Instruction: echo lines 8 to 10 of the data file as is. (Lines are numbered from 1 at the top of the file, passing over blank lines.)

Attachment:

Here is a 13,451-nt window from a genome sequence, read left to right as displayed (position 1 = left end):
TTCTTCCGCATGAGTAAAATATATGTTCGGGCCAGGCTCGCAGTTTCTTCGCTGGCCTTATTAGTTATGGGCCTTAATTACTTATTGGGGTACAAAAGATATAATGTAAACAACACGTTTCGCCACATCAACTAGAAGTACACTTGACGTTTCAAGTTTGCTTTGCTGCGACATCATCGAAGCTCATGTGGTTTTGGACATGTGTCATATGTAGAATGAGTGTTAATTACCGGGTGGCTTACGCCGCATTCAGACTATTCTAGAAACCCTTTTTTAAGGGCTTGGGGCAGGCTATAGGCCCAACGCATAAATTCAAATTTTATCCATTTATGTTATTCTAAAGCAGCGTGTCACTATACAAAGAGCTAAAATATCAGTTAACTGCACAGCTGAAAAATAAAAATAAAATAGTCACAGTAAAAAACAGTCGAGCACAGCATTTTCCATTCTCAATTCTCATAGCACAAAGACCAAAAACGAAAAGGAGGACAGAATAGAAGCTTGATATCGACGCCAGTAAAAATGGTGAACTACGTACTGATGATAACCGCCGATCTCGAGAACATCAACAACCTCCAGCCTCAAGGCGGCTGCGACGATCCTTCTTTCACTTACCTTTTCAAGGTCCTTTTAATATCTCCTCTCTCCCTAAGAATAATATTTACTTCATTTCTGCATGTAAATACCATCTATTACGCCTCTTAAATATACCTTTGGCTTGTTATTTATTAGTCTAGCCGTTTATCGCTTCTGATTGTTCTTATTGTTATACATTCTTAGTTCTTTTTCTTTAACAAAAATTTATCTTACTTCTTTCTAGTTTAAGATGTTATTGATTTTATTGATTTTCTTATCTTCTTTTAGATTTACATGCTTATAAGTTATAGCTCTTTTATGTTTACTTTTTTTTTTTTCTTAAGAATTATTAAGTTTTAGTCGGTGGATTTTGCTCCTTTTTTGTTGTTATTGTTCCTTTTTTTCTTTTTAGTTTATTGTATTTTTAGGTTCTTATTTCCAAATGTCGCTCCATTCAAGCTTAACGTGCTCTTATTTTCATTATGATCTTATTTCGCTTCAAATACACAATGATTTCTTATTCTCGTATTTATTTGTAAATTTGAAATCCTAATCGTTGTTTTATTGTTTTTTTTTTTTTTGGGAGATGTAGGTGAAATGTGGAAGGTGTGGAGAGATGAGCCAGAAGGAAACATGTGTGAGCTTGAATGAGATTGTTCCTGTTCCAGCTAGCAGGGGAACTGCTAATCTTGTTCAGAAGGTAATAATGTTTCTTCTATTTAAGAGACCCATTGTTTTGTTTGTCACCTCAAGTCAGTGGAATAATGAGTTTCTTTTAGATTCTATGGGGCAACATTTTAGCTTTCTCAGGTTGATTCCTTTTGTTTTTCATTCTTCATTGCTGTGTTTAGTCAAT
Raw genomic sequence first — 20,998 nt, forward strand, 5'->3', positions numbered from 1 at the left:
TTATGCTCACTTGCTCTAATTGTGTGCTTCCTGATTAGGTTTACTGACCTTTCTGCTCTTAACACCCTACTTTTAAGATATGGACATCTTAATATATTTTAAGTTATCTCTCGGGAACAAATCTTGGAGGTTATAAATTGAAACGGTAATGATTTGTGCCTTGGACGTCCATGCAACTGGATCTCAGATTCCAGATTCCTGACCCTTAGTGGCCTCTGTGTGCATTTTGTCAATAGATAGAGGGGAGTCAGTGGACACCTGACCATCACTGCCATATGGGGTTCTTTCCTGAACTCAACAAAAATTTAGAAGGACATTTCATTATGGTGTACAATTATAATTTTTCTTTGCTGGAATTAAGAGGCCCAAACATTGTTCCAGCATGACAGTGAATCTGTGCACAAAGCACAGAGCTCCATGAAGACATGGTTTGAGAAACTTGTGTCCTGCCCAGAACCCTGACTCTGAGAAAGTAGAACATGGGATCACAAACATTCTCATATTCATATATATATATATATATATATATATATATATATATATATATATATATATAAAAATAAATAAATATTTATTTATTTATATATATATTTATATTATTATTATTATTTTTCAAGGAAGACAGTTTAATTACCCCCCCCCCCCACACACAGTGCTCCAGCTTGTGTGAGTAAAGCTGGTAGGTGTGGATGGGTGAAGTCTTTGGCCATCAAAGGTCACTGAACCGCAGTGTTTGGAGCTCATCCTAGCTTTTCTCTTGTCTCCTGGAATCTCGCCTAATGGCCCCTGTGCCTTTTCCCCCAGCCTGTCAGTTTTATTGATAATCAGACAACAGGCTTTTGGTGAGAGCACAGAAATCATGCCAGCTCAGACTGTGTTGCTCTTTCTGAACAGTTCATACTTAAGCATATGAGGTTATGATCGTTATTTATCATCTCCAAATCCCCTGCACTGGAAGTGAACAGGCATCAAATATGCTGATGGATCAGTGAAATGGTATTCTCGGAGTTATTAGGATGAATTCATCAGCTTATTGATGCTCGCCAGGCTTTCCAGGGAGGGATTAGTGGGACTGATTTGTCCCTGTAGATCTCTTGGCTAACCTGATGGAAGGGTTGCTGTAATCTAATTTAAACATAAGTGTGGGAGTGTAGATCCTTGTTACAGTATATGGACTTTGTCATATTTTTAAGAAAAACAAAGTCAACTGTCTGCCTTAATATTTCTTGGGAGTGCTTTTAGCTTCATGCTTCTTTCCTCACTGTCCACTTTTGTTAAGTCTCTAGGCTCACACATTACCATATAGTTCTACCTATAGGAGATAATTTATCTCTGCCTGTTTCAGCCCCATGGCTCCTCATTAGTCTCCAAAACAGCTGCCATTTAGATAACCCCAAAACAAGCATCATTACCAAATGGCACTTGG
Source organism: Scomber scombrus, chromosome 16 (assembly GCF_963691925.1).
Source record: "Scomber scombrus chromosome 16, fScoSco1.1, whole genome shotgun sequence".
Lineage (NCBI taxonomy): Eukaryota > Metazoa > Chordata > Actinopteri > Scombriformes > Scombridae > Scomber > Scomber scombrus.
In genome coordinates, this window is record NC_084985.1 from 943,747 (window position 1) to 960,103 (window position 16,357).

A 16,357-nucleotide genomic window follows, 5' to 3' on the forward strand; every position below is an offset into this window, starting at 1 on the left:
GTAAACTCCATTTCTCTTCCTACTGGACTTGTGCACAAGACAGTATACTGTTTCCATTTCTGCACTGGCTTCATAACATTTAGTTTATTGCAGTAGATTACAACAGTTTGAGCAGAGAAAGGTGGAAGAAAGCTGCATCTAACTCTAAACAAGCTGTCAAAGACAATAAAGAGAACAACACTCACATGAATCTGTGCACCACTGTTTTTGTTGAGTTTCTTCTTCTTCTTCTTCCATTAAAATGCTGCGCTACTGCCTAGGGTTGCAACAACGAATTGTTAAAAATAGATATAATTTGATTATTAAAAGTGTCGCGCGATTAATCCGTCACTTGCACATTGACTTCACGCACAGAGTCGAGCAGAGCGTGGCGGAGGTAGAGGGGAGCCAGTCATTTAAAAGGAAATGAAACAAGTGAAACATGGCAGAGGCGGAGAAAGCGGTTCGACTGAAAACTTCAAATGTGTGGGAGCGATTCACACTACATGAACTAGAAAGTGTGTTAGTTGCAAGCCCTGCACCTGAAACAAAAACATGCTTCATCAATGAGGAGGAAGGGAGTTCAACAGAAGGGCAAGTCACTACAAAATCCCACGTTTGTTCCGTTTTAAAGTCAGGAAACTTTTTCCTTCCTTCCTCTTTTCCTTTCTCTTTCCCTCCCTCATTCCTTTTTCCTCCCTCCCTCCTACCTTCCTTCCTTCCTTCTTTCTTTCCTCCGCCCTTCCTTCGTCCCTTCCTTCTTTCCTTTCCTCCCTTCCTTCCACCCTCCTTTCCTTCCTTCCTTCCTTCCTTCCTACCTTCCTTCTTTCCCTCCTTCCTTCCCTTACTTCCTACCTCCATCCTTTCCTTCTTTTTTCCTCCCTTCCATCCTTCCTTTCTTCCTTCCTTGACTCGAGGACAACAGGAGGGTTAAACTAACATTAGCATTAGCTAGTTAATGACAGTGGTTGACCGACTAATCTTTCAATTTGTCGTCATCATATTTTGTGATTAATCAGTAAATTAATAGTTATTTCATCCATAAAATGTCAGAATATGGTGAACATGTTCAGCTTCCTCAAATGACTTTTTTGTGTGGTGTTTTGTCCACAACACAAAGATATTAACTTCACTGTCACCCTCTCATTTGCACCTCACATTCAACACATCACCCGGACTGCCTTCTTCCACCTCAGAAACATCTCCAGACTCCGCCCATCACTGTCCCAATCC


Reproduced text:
In genome coordinates, this window is record NC_084985.1 from 943,747 (window position 1) to 960,103 (window position 16,357).

A 16,357-nucleotide genomic window follows, 5' to 3' on the forward strand; every position below is an offset into this window, starting at 1 on the left:
GTAAACTCCATTTCTCTTCCTACTGGACTTGTGCACAAGACAGTATACTGTTTCCATTTCTGCACTGGCTTCATAACATTTAGTTTATTGCAGTAGATTACAACAGTTTGAGCAGAGAAAGGTGGAAGAAAGCTGCATCTAACTCTAAACAAGCTGTCAAAGACAATAAAGAGAACAACACTCACATGAATCTGTGCACCACTGTTTTTGTTGAGTTTCTTCTTCTTCTTCTTCCATTAAAATGCTGCGCTACTGCCTAGGGTTGCAACAACGAATTGTTAAAAATAGATATAATTTGATTATTAAAAGTGTCGCGCGATTAATCCGTCACTTGCACATTGACTTCACGCACAGAGTCGAGCAGAGCGTGGCGGAGGTAGAGGGGAGCCAGTCATTTAAAAGGAAATGAAACAAGTGAAACATGGCAGAGGCGGAGAAAGCGGTTCGACTGAAAACTTCAAATGTGTGGGAGCGATTCACACTACATGAACTAGAAAGTGTGTTAGTTGCAAGCCCTGCACCTGAAACAAAAACATGCTTCATCAATGAGGAGGAAGGGAGTTCAACAGAAGGGCAAGTCACTACAAAATCCCACGTTTGTTCCGTTTTAAAGTCAGGAAACTTTTTCCTTCCTTCCTCTTTTCCTTTCTCTTTCCCTCCCTCATTCCTTTTTCCTCCCTCCCTCCTACCTTCCTTCCTTCCTTCTTTCTTTCCTCCGCCCTTCCTTCGTCCCTTCCTTCTTTCCTTTCCTCCCTTCCTTCCACCCTCCTTTCCTTCCTTCCTTCCTTCCTTCCTACCTTCCTTCTTTCCCTCCTTCCTTCCCTTACTTCCTACCTCCATCCTTTCCTTCTTTTTTCCTCCCTTCCATCCTTCCTTTCTTCCTTCCTTGACTCGAGGACAACAGGAGGGTTAAACTAACATTAGCATTAGCTAGTTAATGACAGTGGTTGACCGACTAATCTTTCAATTTGTCGTCATCATATTTTGTGATTAATCAGTAAATTAATAGTTATTTCATCCATAAAATGTCAGAATATGGTGAACATGTTCAGCTTCCTCAAATGACTTTTTTGTGTGGTGTTTTGTCCACAACACAAAGATATTAACTTCACTGTCACCCTCTCATTTGCACCTCACATTCAACACATCACCCGGACTGCCTTCTTCCACCTCAGAAACATCTCCAGACTCCGCCCATCACTGTCCCAATCC